By Sandy Myhre
Hong Kong used to be a British colony but is now a special administrative region of China with its own governing and economic systems, separate from mainland China. Hong Kong is classified as an alpha world city meaning it has considerable global influence as a trading city.
There is so much to explore; the harbour, the hills, the streets of Hong Kong (which is on an island) and Kowloon which is essentially a suburb of Hong Kong and renowned for wonderful shopping.
Just about every type of edible something can be found from hundreds of street stalls scattered throughout the territory. Some of the food, it must be said, can be of dubious quality and won’t rest well with Western palates.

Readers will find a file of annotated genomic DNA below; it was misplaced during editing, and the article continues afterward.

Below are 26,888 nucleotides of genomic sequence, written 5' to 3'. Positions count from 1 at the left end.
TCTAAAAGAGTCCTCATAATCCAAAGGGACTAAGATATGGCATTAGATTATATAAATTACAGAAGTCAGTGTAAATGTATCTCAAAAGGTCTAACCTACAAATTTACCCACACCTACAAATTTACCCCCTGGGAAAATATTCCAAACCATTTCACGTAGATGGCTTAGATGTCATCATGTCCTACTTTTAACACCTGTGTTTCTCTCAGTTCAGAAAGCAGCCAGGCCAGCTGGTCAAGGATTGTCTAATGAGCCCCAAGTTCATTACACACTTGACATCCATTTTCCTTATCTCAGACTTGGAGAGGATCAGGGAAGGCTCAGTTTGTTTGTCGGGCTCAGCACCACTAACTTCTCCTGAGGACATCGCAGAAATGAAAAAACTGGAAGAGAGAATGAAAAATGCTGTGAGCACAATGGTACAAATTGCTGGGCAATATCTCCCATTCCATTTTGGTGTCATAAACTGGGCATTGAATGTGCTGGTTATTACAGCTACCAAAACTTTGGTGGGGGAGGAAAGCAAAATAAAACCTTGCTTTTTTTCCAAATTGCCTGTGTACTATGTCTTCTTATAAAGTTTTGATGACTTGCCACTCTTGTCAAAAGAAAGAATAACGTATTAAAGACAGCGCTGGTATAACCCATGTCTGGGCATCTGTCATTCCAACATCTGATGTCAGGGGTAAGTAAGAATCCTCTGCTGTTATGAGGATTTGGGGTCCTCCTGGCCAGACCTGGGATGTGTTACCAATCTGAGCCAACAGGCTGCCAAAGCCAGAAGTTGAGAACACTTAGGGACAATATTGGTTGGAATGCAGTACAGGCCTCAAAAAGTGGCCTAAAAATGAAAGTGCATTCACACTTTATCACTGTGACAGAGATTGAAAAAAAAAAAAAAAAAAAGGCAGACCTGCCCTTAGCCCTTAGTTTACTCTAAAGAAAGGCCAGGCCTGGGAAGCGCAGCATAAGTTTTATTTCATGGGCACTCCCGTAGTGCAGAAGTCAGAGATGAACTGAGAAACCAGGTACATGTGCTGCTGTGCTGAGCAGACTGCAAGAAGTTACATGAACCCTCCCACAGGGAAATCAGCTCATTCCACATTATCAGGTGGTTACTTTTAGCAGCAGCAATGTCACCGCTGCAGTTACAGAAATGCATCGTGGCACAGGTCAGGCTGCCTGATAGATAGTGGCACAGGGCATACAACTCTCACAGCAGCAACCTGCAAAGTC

More sophisticated restaurants are dotted throughout every main road.
There is every type of tour available from a casual stroll through the city’s streets to exploring the history, the temples, to a ferry trip to Macau and everything else in between like Chinese massages, facials and acupuncture to chauffeur-driven excursions.
There are beauty shops, jewellery stores, clothing labels from all over the world (probably made in China) handbags, suitcases, Chinese medicine shops (herbal and other substances not generally understood) outdoor markets with meat and fish hanging close to flies, nuts, vegetables, shoes, pearls and diamonds.
Hong Kong is a tourist dream and for a woman travelling solo, it’s safe. At least, until early May this year, it was. That’s when weeks and weeks of protest began and still, five months later, don’t look like stopping any time soon.